I greatly enjoyed both my games of Carpe Astra. For me, it had the right mix of tactics and strategy (that is, more of the former and less of the latter) and enough options in each turn to allow me to feel as if I was making positive, useful choices, even if I wasn’t at all times keeping up with my opponents.

The inescapable luck of the card draw (and the ability to mitigate it by paying to swap cards in your turn) means that it may always be possible to overcome bad choices (or bad luck) in earlier turns, so hope is never completely lost. And being an inveterate puzzler, the problem of manipulating the tiles and my agents in each turn was an enjoyable exercise. There’s plenty of player interaction, with the game forcing the players to eventually confront each other, whether they like it or not!

The game’s unforgiving end-game reminded me of the oft-quoted lines from Thomas Hobbes’ influential political treatise Leviathan, which as luck would have it I was reading about on Wikipedia only the other day.

Hobbes argued that the natural state of men, stripped of the central political authority provided by an absolute monarch, was to lead a life that was ‘solitary, poor, nasty, brutish and short’, and that since everyone would have a right to everything, there would exist a natural and constant state of conflict, a situation he rather pithily summed up (in Latin) as follows:

Bellum omnium contra omes’ / ‘The war of all against all

Thomas Hobbes

Play nice children, play nice.

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LEGO Board Game Countdown

Hat tip to Huw Millington over at Brickset for alerting me, and the LEGO and board gaming community at large, to some recent developments at LEGO.com HQ. The flash animation (which at the moment is the only content available) is entertaining enough, but doesn’t tell us very much that we didn’t already know.

The given release date of July 1st is at least a whole month earlier than previously reported, so get ready to empty your piggy banks!

Update: A link in one of the comments posted to the original Brickset article points at a relatively recent (March 2009) Guardian article which discusses how well LEGO continues to do after all these years. And hidden near the end is some more information about the LEGO board games, namely that (the article suggests) they were developed en masse by a British designer called Cephas Howard (an ex-Guardian employee apparently, which perhaps explains the scoop).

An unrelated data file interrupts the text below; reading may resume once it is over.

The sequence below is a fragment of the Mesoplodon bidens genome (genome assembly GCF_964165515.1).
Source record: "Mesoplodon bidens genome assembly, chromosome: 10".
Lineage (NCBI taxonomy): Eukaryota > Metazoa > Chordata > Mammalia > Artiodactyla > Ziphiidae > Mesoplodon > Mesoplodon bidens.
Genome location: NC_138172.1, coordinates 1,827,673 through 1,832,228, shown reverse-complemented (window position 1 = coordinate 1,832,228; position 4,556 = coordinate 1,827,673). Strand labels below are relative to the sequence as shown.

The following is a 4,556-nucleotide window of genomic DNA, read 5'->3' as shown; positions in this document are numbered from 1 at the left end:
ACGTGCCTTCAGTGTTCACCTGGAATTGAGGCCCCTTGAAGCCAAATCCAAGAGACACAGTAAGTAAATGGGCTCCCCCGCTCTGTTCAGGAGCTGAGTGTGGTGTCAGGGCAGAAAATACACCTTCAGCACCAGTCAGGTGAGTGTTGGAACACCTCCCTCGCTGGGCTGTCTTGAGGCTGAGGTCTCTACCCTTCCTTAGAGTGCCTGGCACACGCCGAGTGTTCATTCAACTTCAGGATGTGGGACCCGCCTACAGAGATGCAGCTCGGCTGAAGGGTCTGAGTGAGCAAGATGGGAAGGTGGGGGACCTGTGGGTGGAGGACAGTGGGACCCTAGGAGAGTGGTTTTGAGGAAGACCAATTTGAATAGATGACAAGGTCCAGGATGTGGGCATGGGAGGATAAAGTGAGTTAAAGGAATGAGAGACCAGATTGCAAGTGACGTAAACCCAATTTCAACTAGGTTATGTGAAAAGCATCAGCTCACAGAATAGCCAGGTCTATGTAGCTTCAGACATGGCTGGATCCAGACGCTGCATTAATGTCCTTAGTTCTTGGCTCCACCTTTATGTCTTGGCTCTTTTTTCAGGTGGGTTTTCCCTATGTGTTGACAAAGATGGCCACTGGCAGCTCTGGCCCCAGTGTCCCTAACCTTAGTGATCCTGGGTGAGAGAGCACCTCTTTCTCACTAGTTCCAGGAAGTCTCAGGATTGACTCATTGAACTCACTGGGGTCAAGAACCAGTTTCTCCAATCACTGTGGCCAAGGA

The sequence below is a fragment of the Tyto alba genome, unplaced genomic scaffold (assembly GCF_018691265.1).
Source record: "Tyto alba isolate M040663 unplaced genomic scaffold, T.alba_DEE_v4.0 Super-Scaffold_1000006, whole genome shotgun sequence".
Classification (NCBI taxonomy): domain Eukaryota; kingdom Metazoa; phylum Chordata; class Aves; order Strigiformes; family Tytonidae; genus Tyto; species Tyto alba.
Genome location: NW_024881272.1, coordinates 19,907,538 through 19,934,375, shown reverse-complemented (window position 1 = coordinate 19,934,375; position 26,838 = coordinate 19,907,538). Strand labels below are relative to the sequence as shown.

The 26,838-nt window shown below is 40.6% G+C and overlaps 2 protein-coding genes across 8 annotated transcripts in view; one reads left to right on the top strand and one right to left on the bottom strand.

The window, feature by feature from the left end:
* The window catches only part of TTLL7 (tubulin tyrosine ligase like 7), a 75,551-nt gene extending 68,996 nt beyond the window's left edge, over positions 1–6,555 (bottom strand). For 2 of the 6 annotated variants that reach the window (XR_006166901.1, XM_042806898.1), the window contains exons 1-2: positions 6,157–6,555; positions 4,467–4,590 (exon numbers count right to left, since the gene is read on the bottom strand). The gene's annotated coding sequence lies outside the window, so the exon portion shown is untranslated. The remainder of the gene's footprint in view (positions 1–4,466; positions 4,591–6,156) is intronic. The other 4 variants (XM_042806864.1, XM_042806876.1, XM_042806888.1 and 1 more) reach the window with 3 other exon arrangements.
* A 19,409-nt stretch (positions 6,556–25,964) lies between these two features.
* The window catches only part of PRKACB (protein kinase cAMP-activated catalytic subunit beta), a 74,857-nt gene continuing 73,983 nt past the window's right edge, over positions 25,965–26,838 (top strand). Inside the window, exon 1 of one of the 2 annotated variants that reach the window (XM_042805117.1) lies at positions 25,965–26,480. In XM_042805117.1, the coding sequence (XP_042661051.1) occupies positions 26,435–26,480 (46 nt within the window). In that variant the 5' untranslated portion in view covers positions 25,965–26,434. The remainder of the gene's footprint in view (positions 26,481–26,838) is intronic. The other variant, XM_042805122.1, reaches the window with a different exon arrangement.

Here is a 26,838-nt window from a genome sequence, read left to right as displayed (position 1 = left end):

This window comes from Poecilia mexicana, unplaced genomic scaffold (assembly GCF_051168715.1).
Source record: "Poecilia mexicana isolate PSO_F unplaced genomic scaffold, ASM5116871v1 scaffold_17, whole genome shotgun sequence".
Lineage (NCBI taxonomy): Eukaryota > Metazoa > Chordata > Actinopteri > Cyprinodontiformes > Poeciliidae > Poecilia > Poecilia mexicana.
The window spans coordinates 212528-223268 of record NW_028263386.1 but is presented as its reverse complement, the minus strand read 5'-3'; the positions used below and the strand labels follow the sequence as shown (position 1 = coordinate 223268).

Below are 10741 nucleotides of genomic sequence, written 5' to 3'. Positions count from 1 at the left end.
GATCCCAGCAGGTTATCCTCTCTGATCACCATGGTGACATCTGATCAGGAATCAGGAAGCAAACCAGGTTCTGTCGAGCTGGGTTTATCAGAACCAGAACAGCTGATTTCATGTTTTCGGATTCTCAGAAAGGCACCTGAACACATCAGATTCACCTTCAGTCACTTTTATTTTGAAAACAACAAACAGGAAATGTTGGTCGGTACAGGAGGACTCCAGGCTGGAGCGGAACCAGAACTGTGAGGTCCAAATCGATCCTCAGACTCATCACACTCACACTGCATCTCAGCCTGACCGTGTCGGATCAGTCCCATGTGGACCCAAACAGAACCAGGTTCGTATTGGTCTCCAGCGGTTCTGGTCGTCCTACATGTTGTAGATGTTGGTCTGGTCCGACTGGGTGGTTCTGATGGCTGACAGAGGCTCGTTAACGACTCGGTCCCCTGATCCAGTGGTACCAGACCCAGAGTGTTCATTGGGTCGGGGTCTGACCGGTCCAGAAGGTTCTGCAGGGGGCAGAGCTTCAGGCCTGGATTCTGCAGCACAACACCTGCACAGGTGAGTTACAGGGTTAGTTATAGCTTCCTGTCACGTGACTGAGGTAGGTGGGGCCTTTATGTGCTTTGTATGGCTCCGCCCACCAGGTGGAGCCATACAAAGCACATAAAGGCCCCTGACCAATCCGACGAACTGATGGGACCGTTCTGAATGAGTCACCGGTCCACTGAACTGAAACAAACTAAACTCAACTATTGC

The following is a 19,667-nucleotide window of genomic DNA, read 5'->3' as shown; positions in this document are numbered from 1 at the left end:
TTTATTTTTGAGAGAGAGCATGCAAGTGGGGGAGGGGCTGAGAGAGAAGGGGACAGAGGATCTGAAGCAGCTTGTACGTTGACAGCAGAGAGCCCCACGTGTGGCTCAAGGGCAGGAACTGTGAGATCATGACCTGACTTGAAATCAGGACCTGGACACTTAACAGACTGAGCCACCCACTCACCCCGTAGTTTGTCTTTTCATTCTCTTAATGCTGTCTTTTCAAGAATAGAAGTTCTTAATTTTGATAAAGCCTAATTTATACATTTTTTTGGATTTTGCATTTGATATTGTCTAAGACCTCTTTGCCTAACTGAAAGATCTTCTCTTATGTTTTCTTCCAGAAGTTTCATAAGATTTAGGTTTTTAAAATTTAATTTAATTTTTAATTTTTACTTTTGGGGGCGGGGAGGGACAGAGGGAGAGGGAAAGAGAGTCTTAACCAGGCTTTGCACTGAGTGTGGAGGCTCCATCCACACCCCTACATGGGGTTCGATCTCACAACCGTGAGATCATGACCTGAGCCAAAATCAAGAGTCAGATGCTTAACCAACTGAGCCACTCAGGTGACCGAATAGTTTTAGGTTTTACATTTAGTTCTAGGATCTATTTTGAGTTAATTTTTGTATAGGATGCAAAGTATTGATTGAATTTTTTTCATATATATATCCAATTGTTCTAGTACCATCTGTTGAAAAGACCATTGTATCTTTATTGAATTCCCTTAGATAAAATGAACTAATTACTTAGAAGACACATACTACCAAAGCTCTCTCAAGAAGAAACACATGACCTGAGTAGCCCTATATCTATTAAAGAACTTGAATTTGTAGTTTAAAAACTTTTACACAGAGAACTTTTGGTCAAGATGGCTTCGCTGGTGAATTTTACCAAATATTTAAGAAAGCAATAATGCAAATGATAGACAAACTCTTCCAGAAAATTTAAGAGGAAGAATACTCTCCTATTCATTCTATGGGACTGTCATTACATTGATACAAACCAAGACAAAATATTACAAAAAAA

I haven’t seen this name posted elsewhere, nor have I ever heard of him. Will the real Cephas Howard pleased stand up and make himself known? (I am assuming it isn’t this guy.)

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‘Diathogonally’

Ian Henry of the Tabletop blog has coined this rather useful gaming term (which somehow the apparently million-word-strong* English language has not yet thought it necessary to include). I just spotted it in his recently posted discussion of the abstract Ataxx, although Google tells me that he first used it last month.

In case his meaning is not immediately clear (although it really ought to be) he’s created what grammarians would refer to as a ‘portmanteau’ word: a combination of ‘diagonally’ and ‘orthogonally’. So, for example, a chess piece placed on a square somewhere in the middle of a chessboard could be said to have eightdiathogonally’ adjacent spaces. Handy!

Given how often this concept is used in all sorts of contexts the word really deserves more widespread adoption. And if you do indeed spot it cropping up elsewhere, well, you heard it here first second.

* Nonsense, obviously. More reliable sources suggest the total is more like 250,000 (still quite a lot, it must be said) of which roughly 1 in 5 aren’t even used anymore.

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Quotables #003

A mode of composition that does not assign itself limits becomes pure fantasy.

Igor Stravinsky

This pearl of wisdom comes from Stavinsky’s Poetics of Music in the Form of Six Lessons — of which more may be read here — a publication collated from a series of lectures he gave at Harvard in 1939–40.

His sentiment — that creative freedom requires limits to be productive — seems counter-intuitive at first glance. Fortunately he goes on to explain himself…

And yet which of us has ever heard talk of art as other than a realm of freedom? This sort of heresy is uniformally widespread because it is imagined that art is outside the bounds of ordinary activity. Well, in art as in everything else, one can build only upon a resisting foundation: whatever constantly gives way to pressure, constantly renders movement impossible.

My freedom thus consists in my moving about within the narrow frame that I have assigned to myself for each one of my undertakings.

I shall go even further: my freedom will be so much the greater and more meaningful the more narrowly I limit my field of action and the more I surround myself with obstacles. Whatever diminishes constraint diminishes strength. The more constraints one imposes, the more one frees oneself of the claims that shackle the spirit.

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Publish and Be Damned!

In which I consider the lot of the board game reviewer, and what a lot it is!

A confluence of recent postings scattered across the internet (board gaming division) prompted me to think again about the art (or otherwise) of the board game reviewer. Bruno Faidutti posted an editorial speculating whether, since literary criticism is seen as a legitimate literary form in its own right, could the same be said of board game reviews? Bruno named a single exemplar: that of Matt Drake, who posts his self-identified flames both on his own website and on BoardGameGeek (of which more later).